Stetson Kennedy Controversy


Media History

The reporting was intended for these media types: Newspaper, Book

Effects and Outcomes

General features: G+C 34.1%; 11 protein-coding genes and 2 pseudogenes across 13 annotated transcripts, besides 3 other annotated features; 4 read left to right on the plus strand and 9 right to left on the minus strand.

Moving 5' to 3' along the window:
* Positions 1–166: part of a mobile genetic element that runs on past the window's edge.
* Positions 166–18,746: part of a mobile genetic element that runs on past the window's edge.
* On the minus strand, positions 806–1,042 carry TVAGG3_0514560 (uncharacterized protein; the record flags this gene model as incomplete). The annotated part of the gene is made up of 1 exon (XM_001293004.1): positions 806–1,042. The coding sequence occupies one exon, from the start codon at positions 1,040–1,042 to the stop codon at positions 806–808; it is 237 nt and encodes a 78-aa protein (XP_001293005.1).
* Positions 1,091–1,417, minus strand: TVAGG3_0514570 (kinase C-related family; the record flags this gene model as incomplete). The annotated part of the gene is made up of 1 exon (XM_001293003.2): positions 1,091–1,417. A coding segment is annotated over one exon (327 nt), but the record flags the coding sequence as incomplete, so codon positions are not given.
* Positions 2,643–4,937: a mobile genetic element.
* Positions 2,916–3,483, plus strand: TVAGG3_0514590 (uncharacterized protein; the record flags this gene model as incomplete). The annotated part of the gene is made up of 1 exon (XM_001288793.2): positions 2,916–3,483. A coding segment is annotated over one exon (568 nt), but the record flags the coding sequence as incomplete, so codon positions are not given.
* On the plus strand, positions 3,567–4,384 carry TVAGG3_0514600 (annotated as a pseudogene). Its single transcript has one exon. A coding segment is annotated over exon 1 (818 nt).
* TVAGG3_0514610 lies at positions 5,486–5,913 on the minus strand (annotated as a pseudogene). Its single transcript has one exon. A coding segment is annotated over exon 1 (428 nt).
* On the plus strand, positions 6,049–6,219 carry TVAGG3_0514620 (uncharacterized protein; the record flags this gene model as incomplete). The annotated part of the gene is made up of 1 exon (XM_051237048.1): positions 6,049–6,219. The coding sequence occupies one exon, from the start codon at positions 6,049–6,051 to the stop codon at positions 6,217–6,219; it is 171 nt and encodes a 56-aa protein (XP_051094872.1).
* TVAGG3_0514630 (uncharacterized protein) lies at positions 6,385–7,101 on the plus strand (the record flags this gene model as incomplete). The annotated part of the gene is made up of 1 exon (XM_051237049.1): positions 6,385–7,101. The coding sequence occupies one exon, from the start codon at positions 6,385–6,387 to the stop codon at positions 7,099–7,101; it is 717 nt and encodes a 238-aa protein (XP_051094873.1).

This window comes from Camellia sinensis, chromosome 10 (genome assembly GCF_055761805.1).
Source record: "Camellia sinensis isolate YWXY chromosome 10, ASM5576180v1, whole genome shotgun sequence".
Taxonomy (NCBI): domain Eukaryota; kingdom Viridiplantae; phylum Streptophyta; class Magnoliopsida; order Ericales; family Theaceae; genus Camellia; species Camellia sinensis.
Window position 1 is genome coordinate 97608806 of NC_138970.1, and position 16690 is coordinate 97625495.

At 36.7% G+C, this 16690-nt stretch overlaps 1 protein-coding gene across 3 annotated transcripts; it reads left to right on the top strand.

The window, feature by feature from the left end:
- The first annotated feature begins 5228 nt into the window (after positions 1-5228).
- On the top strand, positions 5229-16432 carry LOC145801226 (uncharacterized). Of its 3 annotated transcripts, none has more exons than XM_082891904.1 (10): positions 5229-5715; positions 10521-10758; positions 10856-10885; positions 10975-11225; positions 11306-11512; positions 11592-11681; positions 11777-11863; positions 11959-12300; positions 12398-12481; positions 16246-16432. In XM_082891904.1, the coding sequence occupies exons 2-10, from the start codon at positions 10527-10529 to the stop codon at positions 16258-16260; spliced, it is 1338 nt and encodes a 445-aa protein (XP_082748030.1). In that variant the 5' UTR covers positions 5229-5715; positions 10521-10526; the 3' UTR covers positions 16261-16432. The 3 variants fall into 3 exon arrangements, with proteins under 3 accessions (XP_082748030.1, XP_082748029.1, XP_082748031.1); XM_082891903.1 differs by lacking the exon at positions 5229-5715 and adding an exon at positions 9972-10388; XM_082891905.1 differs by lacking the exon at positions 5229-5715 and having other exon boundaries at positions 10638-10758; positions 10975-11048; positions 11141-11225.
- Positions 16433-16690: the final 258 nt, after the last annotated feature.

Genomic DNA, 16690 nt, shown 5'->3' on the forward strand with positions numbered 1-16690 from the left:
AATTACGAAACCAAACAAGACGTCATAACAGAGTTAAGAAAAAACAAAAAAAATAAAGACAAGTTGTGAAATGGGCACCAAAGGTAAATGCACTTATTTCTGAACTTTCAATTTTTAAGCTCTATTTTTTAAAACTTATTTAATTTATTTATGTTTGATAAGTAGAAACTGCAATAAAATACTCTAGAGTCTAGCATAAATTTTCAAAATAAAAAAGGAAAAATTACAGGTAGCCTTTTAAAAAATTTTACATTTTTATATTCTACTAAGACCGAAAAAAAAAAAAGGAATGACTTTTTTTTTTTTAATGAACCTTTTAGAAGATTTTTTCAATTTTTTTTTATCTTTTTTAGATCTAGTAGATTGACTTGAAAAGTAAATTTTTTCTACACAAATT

Many years after publication, Kennedy's work came under sudden scrutiny. The journalist, Stephen J. Dubner and the economist Steven D. Levitt, who had paid tribute to Kennedy in their best-selling book, Freakonomics, then reversed that opinion in a column that appeared in the New York Times Magazine in January 2006, detailing the results of their examination of documents in various Kennedy archives, documents that did not square with what he had told them when they interviewed him for the book. For instance, actual interviews with Klan leaders appeared in the book with "different contexts with different facts." Events that Kennedy covered openly as a reporter he recast for publication as if they had been undercover efforts. Also, Dubner and Levitt concluded, as previous researchers surmised, that much of the infiltration Kennedy claimed as his own was the work of someone who worked for him, whom he identified pseudonymously in memos as 'John Brown.' This led the Freakonomics authors to revise their earlier assessment, honoring Kennedy's fight of the good fight but not the liberties he clearly took with data and facts.

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